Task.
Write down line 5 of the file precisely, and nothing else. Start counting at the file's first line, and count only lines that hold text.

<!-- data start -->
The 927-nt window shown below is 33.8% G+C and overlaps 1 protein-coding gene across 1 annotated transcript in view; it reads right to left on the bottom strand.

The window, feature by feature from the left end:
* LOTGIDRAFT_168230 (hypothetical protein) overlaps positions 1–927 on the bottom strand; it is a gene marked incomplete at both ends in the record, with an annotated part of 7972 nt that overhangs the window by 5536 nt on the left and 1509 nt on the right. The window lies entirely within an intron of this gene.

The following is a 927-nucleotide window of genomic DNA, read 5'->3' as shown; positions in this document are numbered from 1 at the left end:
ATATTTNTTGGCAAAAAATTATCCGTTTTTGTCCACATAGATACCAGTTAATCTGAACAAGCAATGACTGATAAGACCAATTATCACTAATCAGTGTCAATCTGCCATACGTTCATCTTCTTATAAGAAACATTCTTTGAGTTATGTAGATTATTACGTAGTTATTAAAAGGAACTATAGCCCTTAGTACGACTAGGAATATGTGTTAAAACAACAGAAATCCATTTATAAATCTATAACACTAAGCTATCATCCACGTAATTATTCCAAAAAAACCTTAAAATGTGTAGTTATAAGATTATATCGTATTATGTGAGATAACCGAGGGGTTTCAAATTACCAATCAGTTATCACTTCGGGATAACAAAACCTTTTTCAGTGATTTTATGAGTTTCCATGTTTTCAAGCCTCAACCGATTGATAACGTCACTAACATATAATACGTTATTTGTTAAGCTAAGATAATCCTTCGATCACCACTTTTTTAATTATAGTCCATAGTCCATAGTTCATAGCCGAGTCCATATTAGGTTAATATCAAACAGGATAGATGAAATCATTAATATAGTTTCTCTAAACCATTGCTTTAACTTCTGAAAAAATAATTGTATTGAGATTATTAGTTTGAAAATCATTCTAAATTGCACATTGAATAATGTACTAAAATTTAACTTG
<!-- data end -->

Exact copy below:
ATATTTNTTGGCAAAAAATTATCCGTTTTTGTCCACATAGATACCAGTTAATCTGAACAAGCAATGACTGATAAGACCAATTATCACTAATCAGTGTCAATCTGCCATACGTTCATCTTCTTATAAGAAACATTCTTTGAGTTATGTAGATTATTACGTAGTTATTAAAAGGAACTATAGCCCTTAGTACGACTAGGAATATGTGTTAAAACAACAGAAATCCATTTATAAATCTATAACACTAAGCTATCATCCACGTAATTATTCCAAAAAAACCTTAAAATGTGTAGTTATAAGATTATATCGTATTATGTGAGATAACCGAGGGGTTTCAAATTACCAATCAGTTATCACTTCGGGATAACAAAACCTTTTTCAGTGATTTTATGAGTTTCCATGTTTTCAAGCCTCAACCGATTGATAACGTCACTAACATATAATACGTTATTTGTTAAGCTAAGATAATCCTTCGATCACCACTTTTTTAATTATAGTCCATAGTCCATAGTTCATAGCCGAGTCCATATTAGGTTAATATCAAACAGGATAGATGAAATCATTAATATAGTTTCTCTAAACCATTGCTTTAACTTCTGAAAAAATAATTGTATTGAGATTATTAGTTTGAAAATCATTCTAAATTGCACATTGAATAATGTACTAAAATTTAACTTG